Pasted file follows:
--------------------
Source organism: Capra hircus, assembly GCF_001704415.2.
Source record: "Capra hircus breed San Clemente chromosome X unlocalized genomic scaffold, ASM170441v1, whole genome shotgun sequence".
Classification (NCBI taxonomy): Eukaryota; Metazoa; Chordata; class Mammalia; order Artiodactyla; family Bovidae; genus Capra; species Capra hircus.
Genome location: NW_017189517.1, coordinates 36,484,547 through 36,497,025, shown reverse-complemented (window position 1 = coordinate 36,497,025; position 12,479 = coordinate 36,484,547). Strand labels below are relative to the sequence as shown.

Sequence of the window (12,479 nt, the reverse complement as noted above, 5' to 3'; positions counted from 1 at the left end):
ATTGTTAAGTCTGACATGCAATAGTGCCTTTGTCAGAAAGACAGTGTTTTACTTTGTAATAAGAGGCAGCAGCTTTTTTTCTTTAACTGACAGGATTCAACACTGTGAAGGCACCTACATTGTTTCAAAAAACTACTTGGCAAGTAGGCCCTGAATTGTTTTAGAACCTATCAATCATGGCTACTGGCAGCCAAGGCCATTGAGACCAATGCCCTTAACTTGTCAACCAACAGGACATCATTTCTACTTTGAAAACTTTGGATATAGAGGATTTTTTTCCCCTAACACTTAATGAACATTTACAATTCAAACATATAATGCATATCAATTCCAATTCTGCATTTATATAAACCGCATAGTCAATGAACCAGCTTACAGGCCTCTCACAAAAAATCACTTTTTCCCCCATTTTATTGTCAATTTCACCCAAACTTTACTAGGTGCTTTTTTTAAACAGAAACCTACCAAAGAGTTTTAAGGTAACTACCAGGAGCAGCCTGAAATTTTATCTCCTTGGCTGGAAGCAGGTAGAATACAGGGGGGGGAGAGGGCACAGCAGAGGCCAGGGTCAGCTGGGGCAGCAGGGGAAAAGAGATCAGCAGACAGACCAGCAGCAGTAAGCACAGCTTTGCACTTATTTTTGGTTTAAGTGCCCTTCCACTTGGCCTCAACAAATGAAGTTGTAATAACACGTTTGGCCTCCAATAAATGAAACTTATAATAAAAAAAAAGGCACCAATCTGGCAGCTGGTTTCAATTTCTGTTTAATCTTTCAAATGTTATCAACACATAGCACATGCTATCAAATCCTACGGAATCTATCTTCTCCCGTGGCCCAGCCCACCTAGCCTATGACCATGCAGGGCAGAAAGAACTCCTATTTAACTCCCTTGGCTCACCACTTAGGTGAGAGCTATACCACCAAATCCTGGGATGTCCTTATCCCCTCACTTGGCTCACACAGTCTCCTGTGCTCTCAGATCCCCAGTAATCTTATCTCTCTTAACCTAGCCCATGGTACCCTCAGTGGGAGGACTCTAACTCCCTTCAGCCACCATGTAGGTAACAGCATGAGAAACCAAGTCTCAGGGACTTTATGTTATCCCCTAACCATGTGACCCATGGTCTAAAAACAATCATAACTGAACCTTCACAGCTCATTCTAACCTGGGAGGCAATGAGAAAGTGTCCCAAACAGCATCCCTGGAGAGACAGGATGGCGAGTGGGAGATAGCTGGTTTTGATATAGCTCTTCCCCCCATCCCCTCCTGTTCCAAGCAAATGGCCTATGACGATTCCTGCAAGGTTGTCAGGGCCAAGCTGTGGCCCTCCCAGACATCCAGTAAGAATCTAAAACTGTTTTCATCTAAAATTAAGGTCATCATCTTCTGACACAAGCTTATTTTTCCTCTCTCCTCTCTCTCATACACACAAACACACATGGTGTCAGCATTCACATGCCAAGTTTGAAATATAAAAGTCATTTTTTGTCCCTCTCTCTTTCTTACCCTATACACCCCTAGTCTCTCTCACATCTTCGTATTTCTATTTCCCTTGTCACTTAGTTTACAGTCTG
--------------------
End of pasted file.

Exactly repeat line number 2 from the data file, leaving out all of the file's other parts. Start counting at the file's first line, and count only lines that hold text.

Source record: "Capra hircus breed San Clemente chromosome X unlocalized genomic scaffold, ASM170441v1, whole genome shotgun sequence".